I just finished my edit of The Keegans of Banner’s Edge. I’m actually, for now, kind of at peace with this story. I’m ready to attack my query, figure out a synopsis, and get cracking on the queries! Maybe, if all works out, by next week!
The edit has come out to:
The unedited finished fourth draft was:
358 pages (but those pages weren’t formatted correctly…i.e, when I write, I tend to let the chapters run together instead of separating them onto new pages kind of thing)
55 chapters (I combined several chapters in the edit. Getting rid of a character will allow you to do that.)
100,173-96, 551=3,622 words gone.
Here’s an excerpt below.
“Hello, Miles,” she said. Her accent was brittle, upper crust. Hadn’t she used to speak with a hint of the North in her voice, or was that his imagination?
Miles bowed, not knowing what to say.
Hannah Keegan had a naturally oval face with very high cheekbones. It hadn’t been a lie, he realized, when he thought Alexandra resembled her, for she did. Mother had small blue eyes and light-colored, thin eyebrows. Her small nose was straight and aristocratic and her lips were thin almost to the point of non-existence. Miles sat, realizing that he was staring.
The thin lips twitched at the corners. “Crestwell was correct. You are quite a man now. I daresay, you’ve grown handsome. Last time I saw you, you were a pudgy child.”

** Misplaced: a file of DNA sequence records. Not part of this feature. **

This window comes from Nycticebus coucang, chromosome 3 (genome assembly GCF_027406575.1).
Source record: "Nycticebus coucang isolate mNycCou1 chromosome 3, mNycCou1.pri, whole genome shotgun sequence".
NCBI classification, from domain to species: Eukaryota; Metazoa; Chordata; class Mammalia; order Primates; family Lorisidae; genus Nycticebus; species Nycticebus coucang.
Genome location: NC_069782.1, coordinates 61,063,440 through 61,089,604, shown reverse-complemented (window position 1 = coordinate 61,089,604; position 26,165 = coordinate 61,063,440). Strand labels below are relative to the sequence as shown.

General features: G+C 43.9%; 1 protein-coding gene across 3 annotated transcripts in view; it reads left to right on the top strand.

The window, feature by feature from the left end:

Miles furrowed his brow, but replied, “Thank you, Mother.”
“The Banstons are your neighbors, correct?”
“Hmm. Your daughters are here?”
“They are. They’re at a museum with their governess.”
“I’m sure London is diverting for them. Have you been out much? Are you enjoying the Season?”
“I’ve not been to many receptions, though I’m supposed to escort Lady Banston to the theater tonight. I’m here for business matters.”
“Not looking for a wife?”
“No, not at all,” Miles replied. “We may not even stay for the whole Season.” There was a long pause. “I saw Crestwell a few days ago.”
“Yes, he told me.” She smiled, though it looked more akin to a slight grimace. “You must tell me more about your business, Miles. How many ships do you own?”
“We own two outright, have interests in two others, and now also run barges from Wales to Bristol.” Miles adjusted his weight. The chair was old and uncomfortable. The silence that fell over them was not comfortable either.
Mother broke the silence. “How are your daughters settling in?”
“Quite well, I think. Their governess is amazing.”
“They’re educated together?”
“They’re mostly always together. I’m lucky that they get on so well.”
“I suppose you and your brothers got on well as children. Didn’t you? That was the impression I had of you all.”
“I suppose,” Miles said, “though I see my girls more than you saw us.”
Mother ignored him. “Well, this has been a pleasant visit. I’m not sure that your father will necessarily want to see you.”
Before he could stop himself, Miles quipped, “I’m not sure I necessarily want to see him.”